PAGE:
About once or
twice a month, I see a young male in his late teens or early 20s who come to me
to evaluate a bump or lesion on his penis. Interestingly, many of these men
have sought evaluation before and STILL don't know what they have.
Here are the
most common causes of this symptom:
grouped lesions on the penis that are painful? Think about genital herpes as the cause. These lesions can also occur on the buttocks or anal area. The
initial outbreak may be associated with fever. Herpes is the most common STD in
and most genital lesions in men are herpes.
Have a bump
that looks like a wart or has a cauliflower appearance? You may have genital
warts. Warts are caused by certain strains of human papillomavirus --
different ones than those that cause cervical cancer in women. In most cases,
the warts do not cause symptoms, but occasionally they can burn, itch or be
tender. They can also produce a discharge. The lesions may be tan, pink or
As women, we learn about our sexual health from the time we are teenagers. We are taught how our bodies work and are encouraged to go to the doctor for annual exam. We pay attention to our reproductive system, aren’t afraid to talk to our friends about our sexual health and learn to listen to our bodies. But for men, once puberty is over, sexual health is often forgotten. The following are 10 things you may not know about men’s sexual health. Men Aren’t Always in the Mood The image, for most people, is that men are always in the mood. They are willing, at any time and anyplace to jump into bed. But men experience stress, tiredness, problems weighing on his mind and a myriad of other reasons that tonight just isn’t the right time for sex. We want our man to understand that when we are tired or have had a stressful day wanting to roll over and go to sleep doesn’t reflect on our love or desire for him so we have to understand that the times he isn’t in t...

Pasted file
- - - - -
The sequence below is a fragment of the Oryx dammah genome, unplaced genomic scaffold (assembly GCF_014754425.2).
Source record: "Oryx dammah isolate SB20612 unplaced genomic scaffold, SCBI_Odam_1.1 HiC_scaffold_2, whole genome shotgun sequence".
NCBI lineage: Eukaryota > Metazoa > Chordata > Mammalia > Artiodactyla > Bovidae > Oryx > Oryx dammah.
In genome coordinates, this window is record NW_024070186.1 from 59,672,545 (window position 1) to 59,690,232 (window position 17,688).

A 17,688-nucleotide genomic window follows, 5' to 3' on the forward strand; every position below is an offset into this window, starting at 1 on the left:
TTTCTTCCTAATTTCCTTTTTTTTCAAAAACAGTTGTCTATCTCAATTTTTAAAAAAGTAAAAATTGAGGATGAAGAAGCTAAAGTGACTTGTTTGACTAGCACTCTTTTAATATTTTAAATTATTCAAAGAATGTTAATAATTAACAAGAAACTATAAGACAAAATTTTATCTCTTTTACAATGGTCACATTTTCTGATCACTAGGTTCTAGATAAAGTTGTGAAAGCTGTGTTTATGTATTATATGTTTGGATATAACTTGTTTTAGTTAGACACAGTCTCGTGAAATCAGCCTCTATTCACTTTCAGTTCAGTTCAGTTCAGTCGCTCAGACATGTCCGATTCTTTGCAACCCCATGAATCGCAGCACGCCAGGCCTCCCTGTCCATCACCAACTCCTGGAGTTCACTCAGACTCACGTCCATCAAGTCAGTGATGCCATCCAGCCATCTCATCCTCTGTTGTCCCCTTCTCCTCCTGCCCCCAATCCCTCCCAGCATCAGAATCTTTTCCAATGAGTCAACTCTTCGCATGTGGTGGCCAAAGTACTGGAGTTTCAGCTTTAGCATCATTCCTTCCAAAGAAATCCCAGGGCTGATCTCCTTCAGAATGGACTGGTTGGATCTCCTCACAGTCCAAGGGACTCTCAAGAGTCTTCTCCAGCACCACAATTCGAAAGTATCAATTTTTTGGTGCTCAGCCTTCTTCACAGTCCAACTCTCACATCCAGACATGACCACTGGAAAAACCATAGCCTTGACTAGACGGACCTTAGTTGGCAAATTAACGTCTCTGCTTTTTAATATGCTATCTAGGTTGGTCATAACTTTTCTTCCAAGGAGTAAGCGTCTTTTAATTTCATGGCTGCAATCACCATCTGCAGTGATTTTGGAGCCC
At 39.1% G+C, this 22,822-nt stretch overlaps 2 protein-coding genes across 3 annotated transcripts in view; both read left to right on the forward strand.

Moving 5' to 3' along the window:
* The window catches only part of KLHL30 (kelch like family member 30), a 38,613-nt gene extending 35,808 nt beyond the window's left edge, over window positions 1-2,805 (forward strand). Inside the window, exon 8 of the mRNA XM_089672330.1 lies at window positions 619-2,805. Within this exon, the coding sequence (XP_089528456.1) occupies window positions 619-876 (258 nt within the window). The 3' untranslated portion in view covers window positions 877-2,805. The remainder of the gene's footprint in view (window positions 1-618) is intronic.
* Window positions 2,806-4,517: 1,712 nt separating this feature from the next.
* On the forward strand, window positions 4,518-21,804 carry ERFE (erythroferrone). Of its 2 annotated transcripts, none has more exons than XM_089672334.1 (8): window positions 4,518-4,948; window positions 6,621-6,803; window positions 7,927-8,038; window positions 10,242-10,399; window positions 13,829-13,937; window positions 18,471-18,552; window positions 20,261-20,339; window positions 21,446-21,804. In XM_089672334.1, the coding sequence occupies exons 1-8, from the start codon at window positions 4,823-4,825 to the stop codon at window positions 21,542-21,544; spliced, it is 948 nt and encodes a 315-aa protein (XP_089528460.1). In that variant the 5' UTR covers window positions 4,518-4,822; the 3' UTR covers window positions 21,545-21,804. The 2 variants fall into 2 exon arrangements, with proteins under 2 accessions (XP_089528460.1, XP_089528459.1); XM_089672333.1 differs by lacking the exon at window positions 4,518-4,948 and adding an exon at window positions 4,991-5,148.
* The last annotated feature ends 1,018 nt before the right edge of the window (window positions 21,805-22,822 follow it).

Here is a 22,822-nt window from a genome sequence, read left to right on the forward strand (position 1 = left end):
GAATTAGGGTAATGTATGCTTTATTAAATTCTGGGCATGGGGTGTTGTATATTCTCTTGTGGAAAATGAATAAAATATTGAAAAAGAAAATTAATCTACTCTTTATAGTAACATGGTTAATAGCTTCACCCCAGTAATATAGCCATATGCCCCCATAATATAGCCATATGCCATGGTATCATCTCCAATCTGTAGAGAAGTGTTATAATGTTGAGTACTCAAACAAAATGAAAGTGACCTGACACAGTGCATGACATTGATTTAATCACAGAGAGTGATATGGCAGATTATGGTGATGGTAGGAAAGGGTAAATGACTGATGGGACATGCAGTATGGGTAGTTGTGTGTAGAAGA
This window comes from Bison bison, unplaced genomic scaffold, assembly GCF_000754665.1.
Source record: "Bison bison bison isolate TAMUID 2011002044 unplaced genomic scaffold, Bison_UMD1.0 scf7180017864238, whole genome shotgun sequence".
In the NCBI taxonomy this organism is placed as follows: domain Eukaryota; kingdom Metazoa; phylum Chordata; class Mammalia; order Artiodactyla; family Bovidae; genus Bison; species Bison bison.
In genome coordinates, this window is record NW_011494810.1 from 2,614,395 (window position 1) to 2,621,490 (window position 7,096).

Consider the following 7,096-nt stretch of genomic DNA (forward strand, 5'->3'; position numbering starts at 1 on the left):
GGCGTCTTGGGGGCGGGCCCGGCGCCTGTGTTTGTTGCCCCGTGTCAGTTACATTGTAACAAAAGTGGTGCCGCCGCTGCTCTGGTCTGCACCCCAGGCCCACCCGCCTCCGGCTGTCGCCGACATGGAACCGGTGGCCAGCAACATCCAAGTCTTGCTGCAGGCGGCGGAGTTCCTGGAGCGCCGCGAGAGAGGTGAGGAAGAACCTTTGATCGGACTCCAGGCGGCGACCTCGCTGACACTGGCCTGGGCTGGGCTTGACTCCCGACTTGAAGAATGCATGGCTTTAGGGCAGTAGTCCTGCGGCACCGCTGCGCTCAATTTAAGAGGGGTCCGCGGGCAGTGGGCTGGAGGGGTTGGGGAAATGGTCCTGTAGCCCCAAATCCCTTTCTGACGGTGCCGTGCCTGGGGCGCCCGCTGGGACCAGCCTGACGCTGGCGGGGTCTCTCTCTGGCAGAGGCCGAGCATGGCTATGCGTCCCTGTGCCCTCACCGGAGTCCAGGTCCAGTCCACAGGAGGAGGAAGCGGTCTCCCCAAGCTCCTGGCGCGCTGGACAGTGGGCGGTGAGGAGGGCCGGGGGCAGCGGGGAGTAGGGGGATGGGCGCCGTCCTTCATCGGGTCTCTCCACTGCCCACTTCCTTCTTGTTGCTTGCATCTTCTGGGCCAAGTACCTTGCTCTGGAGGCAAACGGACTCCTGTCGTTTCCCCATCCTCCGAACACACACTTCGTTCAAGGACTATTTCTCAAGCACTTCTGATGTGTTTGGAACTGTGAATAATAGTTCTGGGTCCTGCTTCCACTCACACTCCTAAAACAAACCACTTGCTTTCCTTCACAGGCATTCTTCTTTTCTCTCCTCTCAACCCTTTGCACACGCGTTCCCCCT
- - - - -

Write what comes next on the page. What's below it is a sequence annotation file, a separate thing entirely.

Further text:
Alternative Names Insulin-dependent diabetes; Juvenile onset diabetes; Diabetes - type 1 Treatment The immediate goals of treatment are to treat diabetic ketoacidosis and high blood glucose levels. Because type 1 diabetes can come on suddenly and the symptoms can be severe, newly diagnosed people may need to stay in the hospital. The long-term goals of treatment are to: Reduce symptoms Prevent diabetes-related complications such as blindness, kidney failure, nerve damage, amputation of limbs, and heart disease You are the most important person in managing your diabetes. You should know the basic steps to diabetes management: How to recognize and treat low blood sugar (hypoglycemia) How to recognize and treat high blood sugar (hyperglycemia) Diabetes meal planning How to give insulin How to monitor blood glucose and urine ketones How to adjust insulin and food intake during exercise How to handle sick days Where to buy diabetes supplies and how to store them INSULIN Insulin lowers blood sugar by allowi...
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